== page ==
Why Rust Should be Your Next Systems Programming Language

Mobile & Web

Dan Callahan

Rust is a systems programming language that runs blazingly fast, prevents almost all crashes, and eliminates data races. It accomplishes these goals by being memory safe without using garbage collection. And it just hit 1.0.

This presentation will provide an introduction to Rust programming language, what it's good at, and why you might prefer it over C for your next project requiring low-level optimization. I'll also demonstrate using common C-style FFI mechanisms to call into functions written in Rust from other programming languages, like Python, Ruby, or Node.js.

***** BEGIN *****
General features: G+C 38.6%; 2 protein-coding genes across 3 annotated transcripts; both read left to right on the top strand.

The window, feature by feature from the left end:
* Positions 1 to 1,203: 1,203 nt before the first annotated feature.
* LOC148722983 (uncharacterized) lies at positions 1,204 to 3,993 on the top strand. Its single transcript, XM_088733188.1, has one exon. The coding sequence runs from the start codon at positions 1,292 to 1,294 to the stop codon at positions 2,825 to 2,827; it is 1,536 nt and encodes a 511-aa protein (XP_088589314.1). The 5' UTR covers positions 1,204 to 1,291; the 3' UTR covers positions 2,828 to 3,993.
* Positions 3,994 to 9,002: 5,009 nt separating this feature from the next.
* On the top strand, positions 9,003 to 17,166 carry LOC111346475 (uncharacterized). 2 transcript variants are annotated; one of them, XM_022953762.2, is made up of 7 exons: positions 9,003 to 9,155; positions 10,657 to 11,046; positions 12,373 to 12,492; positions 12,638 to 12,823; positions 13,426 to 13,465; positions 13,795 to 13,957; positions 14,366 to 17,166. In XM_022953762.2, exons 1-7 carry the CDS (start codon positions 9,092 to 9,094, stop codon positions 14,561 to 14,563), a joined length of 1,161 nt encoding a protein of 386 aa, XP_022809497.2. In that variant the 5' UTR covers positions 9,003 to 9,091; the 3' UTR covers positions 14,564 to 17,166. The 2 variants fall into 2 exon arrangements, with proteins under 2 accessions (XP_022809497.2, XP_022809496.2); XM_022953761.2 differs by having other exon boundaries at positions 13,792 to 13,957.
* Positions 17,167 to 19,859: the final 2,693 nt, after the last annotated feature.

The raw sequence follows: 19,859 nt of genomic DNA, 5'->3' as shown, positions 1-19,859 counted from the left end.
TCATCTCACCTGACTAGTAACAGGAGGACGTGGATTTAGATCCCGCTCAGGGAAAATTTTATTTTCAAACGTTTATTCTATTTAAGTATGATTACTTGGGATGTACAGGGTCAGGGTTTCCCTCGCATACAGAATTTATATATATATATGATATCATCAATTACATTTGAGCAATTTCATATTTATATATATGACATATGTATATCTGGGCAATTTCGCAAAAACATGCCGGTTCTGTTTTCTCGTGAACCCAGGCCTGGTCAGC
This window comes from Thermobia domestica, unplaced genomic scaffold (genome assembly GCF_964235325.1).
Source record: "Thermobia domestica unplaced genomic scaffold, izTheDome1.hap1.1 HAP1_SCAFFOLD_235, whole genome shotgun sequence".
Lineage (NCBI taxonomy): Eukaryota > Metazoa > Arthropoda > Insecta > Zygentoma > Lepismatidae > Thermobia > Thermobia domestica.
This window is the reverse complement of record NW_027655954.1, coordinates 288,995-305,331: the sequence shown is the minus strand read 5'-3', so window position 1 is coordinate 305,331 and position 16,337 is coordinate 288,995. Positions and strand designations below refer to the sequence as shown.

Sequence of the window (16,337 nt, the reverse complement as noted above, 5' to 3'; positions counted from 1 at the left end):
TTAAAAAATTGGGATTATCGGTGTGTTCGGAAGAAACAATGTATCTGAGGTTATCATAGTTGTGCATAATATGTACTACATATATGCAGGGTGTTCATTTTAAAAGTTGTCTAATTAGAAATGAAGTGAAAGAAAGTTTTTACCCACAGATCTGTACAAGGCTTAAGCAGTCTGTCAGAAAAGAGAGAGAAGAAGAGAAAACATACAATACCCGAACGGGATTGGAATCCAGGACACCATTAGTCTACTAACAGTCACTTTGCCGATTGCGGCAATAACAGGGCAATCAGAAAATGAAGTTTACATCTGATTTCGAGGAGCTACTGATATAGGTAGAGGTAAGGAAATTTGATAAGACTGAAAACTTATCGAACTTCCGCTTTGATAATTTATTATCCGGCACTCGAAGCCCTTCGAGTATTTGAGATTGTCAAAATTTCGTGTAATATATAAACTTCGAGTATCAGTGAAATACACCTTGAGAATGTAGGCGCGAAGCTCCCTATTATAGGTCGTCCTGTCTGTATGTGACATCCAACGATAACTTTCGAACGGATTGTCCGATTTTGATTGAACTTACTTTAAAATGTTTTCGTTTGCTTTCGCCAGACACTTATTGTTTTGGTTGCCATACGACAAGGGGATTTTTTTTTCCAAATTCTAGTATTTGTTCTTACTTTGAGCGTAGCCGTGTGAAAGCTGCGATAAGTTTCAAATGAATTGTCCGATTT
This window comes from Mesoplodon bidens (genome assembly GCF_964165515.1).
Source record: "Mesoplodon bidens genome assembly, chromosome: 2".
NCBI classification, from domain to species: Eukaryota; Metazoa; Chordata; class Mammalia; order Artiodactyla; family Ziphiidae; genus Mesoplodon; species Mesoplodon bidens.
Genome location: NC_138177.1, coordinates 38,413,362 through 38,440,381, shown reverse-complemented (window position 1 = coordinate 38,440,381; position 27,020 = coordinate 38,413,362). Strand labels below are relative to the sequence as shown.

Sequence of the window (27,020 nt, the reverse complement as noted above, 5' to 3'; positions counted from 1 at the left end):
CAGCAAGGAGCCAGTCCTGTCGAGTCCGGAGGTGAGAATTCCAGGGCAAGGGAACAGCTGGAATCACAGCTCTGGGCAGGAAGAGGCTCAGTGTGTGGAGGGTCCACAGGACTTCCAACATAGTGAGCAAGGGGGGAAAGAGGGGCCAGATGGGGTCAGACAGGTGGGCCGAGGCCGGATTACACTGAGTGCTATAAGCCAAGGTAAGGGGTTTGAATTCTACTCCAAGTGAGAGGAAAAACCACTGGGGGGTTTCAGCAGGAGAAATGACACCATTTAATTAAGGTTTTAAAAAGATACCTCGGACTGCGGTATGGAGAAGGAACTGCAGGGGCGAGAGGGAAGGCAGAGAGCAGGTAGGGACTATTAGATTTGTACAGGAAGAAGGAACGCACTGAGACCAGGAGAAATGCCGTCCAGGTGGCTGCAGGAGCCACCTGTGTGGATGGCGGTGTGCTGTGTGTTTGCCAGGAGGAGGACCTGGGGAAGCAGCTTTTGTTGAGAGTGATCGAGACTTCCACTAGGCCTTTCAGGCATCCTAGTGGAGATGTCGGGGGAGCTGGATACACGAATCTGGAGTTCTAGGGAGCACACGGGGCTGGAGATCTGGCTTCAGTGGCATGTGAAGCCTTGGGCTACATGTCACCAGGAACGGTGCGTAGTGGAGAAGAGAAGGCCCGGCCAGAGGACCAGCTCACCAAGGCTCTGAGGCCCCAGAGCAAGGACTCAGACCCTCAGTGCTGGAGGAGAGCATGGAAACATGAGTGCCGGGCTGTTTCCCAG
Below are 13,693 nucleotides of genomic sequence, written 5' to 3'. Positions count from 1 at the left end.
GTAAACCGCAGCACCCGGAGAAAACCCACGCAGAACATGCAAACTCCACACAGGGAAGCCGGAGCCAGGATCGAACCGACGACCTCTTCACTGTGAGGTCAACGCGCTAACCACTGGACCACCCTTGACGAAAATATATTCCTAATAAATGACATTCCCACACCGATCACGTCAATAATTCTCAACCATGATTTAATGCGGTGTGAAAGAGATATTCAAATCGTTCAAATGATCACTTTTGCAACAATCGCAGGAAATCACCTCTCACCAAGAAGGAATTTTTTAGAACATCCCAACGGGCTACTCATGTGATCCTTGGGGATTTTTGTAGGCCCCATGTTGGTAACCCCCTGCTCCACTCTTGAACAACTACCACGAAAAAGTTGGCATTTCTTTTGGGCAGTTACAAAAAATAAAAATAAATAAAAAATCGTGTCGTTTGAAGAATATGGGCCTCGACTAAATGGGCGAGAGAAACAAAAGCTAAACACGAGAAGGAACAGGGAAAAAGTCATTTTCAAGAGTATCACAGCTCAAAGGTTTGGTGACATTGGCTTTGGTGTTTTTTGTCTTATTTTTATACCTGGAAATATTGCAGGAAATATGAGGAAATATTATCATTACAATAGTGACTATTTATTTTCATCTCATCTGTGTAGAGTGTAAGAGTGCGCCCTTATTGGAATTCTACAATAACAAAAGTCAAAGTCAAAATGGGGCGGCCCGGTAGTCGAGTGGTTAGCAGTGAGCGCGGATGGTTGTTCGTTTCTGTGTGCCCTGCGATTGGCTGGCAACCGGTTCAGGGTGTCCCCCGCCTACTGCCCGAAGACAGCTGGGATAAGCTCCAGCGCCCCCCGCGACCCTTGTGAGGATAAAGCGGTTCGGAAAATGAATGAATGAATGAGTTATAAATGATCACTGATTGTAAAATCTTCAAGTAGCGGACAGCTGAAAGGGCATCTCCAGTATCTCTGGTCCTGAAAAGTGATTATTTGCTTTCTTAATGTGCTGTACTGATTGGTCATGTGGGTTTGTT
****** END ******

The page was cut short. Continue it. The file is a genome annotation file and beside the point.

Rust is already being used in nontrivial, real-world projects. At [Skylight](https://www.skylight.io/), Yehuda Katz is wrapping Rust inside a Ruby gem in order to profile Rails app performance with "[low enough overhead that you can leave it always-on in production](http://blog.skylight.io/our-new-featherweight-agent/)." At Mozilla Research, the [Servo](https://github.com/servo/servo/wiki/Design) project using Rust to "develop a new Web browser engine [...] that takes advantage of parallelism at many levels while eliminating common sources of bugs and security vulnerabilities associated with incorrect memory management and data races."